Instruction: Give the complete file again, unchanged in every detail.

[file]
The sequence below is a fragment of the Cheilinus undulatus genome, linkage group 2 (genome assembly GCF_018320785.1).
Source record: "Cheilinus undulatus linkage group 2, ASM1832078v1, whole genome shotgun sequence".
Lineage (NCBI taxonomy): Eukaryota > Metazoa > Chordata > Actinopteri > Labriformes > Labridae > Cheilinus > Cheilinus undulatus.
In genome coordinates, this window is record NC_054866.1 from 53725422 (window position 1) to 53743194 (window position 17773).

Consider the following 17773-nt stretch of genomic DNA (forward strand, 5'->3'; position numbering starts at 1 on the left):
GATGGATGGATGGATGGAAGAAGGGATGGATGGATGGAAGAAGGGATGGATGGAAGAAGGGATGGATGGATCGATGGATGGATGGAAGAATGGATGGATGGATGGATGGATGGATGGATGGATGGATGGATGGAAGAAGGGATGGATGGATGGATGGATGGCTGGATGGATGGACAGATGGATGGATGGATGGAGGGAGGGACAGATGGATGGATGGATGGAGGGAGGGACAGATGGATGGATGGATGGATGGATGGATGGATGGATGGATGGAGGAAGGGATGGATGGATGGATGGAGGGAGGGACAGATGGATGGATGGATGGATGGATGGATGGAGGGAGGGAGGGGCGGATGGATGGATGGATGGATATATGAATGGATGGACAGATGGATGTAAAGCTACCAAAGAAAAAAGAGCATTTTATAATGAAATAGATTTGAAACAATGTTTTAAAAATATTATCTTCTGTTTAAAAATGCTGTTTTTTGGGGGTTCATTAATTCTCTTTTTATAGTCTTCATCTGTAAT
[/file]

The sequence below is a fragment of the Cheilinus undulatus genome, linkage group 2 (genome assembly GCF_018320785.1).
Source record: "Cheilinus undulatus linkage group 2, ASM1832078v1, whole genome shotgun sequence".
Lineage (NCBI taxonomy): Eukaryota > Metazoa > Chordata > Actinopteri > Labriformes > Labridae > Cheilinus > Cheilinus undulatus.
In genome coordinates, this window is record NC_054866.1 from 53725422 (window position 1) to 53743194 (window position 17773).

Consider the following 17773-nt stretch of genomic DNA (forward strand, 5'->3'; position numbering starts at 1 on the left):
GATGGATGGATGGATGGAAGAAGGGATGGATGGATGGAAGAAGGGATGGATGGAAGAAGGGATGGATGGATCGATGGATGGATGGAAGAATGGATGGATGGATGGATGGATGGATGGATGGATGGATGGATGGAAGAAGGGATGGATGGATGGATGGATGGCTGGATGGATGGACAGATGGATGGATGGATGGAGGGAGGGACAGATGGATGGATGGATGGAGGGAGGGACAGATGGATGGATGGATGGATGGATGGATGGATGGATGGATGGAGGAAGGGATGGATGGATGGATGGAGGGAGGGACAGATGGATGGATGGATGGATGGATGGATGGAGGGAGGGAGGGGCGGATGGATGGATGGATGGATATATGAATGGATGGACAGATGGATGTAAAGCTACCAAAGAAAAAAGAGCATTTTATAATGAAATAGATTTGAAACAATGTTTTAAAAATATTATCTTCTGTTTAAAAATGCTGTTTTTTGGGGGTTCATTAATTCTCTTTTTATAGTCTTCATCTGTAAT